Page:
The Guild Institute

Self Portraits in Newport (SPIN)

About SPIN

The Self Portraits in Newport (SPIN) Project is presented as overview of the last workers at the Dorr Woolen Mill. It is currently a complementary exhibit to Biennial V to highlight the region’s manufacturing heritage. Patryc Wiggins works closely with Vermont poet Verandah Porche and Newport native Bill Hackwell, an international photographer living in Oakland, to plan and carry out the SPIN Project through several phases. The SPIN Project was selected to represent New Hampshire in the White House project, Artists & Communities: America Creates for the Millennium, with funding from the National Endowment for the Arts. For more information contact Patryc Wiggins.

Dorr Mill Founder

George Dorr, Jr., President Dorr Woolen Mills

When I was 15 or 16, I was allowed into the mill to work. Even as a younger child, I’d always felt welcome, and was fascinated by the machinery. People looked after me, and if I had any questions, they told me the answers. The fixers kept the machines running and made repairs. They were taught on the job. If you were mechanical you could pick it up fairly quickly. These fixers were skilled and earned a high rate of pay.

One of the first jobs I had in the office was to pay off the workers. I got to know their names and back then, I could remember them. I remember Bertha Colby was a drawing-in girl, and she was the union rep. Later, we would have many earnest conversations about conditions and pay, and she was always very straightforward. We never lost our temper. It was a great time. During the early days of the union at the mill, the average worker didn’t realize there were obligations on both sides; both sides had to be trained on how to relate to each other.

Bertha Colby, Drawing In

They needed another girl in drawing in in 1940. I put my name in. My husband’s grandmother Mary Buswell taught me. I can tell you, when I learned to draw in, the pay was $9.75 a week, forty hours. George, Jr. was the paymaster and they paid in cash. He would come around with this leather contraption with straps and slots, not a flat table. He’d go around to each room and pay on Fridays. He was Junior, then, and he’s still Junior now… When Junior come back from being in the Service, in Africa, I’m not sure where, he more or less took over from his dad. When I got up and had more seniority and was talking for the drawing line, you could go and talk to him. He was not about to give out money but we persuaded him. Let me just say, Where there’s a will there’s a way.

After I lost my husband work was my salvation. They needed overtime back then and I would go in at four a.m. and work till three in the afternoon. They had three shifts with a couple on second, and one on third. It was my second home. I was happier there than anywhere else. My mind could not wander. With a straight draw, I could say a Novena nine times a day if necessary but when it came to the cross draw, no way.

Dottie Thornton, Winding Room, Textile Union Sergeant at Arms

Growing up without a father or mother, I didn’t want to see anyone abused or picked on in any way, shape or manner. Common courtesy doesn’t cost a dime…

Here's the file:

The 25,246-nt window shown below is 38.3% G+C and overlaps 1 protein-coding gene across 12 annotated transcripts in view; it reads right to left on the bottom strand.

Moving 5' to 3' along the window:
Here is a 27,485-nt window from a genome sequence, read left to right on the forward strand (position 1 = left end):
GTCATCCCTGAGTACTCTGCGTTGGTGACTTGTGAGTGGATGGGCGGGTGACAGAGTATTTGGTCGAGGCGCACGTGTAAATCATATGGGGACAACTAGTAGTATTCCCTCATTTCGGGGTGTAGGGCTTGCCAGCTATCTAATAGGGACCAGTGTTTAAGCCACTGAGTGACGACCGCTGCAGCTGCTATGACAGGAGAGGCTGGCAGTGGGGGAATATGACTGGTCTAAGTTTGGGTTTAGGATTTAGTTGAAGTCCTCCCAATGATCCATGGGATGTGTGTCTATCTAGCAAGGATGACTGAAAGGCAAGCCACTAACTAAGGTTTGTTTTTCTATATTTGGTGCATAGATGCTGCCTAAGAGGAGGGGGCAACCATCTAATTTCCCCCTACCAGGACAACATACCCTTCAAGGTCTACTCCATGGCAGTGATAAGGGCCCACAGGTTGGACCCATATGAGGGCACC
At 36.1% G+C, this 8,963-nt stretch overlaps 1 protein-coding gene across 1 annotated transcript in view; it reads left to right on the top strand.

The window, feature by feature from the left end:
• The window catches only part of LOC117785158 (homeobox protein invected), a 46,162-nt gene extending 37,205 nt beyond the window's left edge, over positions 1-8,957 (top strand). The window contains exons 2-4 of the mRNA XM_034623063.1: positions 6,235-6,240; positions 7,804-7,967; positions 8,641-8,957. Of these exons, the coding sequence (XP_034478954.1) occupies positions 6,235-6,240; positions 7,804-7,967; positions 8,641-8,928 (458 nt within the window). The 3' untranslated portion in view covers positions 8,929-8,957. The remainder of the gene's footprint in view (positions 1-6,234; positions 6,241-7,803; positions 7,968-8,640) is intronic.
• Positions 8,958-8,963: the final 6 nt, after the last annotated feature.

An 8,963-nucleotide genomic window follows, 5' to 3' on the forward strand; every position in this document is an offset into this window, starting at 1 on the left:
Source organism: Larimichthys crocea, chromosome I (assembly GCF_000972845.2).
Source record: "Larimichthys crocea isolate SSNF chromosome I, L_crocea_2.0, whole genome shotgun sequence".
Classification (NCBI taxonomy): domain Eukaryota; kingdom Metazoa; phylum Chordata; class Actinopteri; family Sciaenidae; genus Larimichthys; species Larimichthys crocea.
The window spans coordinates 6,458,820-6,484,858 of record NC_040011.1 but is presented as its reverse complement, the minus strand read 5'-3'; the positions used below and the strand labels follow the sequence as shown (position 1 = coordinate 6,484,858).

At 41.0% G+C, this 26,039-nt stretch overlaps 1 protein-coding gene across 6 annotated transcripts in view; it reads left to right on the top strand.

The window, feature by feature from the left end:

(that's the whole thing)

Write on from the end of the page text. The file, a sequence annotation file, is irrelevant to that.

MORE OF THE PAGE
After two years of Utility, in ‘67, I started full time in the Winding Room. At that time, the union was the Textile Workers of America. At first, I started out as a Steward. Besides, wool was going out, was on its way out. Dorr wasn’t geared for the synthetics. The wool leaving has affected most of the garment industries in one way or another. Our Plant Manager Henry Johnson, he made a statement after he retired. He said, I don’t know why people don’t want to buy wool. He was sitting there in a fine wool sport coat. Nothing’s quite as satisfying as a wool jacket.

I never liked wool myself. To begin with it’s expensive. My finances didn’t entitle me to it and the maintenance of a nice woolen skirt, the moths and the dry cleaning: it was too much. Wool’s hard to work with. It dried out your hands so they itched. It was dusty, dirty, smelly. I never went out of there clean when we were running wool.

The synthetics had to be purchased overseas. People said, This will be the wave of the future. We didn’t have the technology to deal with it, but I’d seen it coming and coming and coming for, say, 20 years, slowly. This company, I admire their ability to adjust. It’s such a drastic change to work with the synthetics, rayon, nylon, Orlon. We had to turn the company around and adapt ourselves. You’ve got to admire the brains behind the outfit, most everyone in Management. If they didn’t know what they needed to, they utilized knowledge from somebody else. It was a complete changeover and so far, I believe, it’s been profitable.

Dorr was more civilized than most places. George Dorr used to say that he couldn’t sell material without the union, because the buyers, the customers, wanted the union label. So the union was a necessary evil to contend with and he did the best he could. It didn’t buck him. Of course, he looked out for number one first. But he was an honest man. You could take what he said to the bank.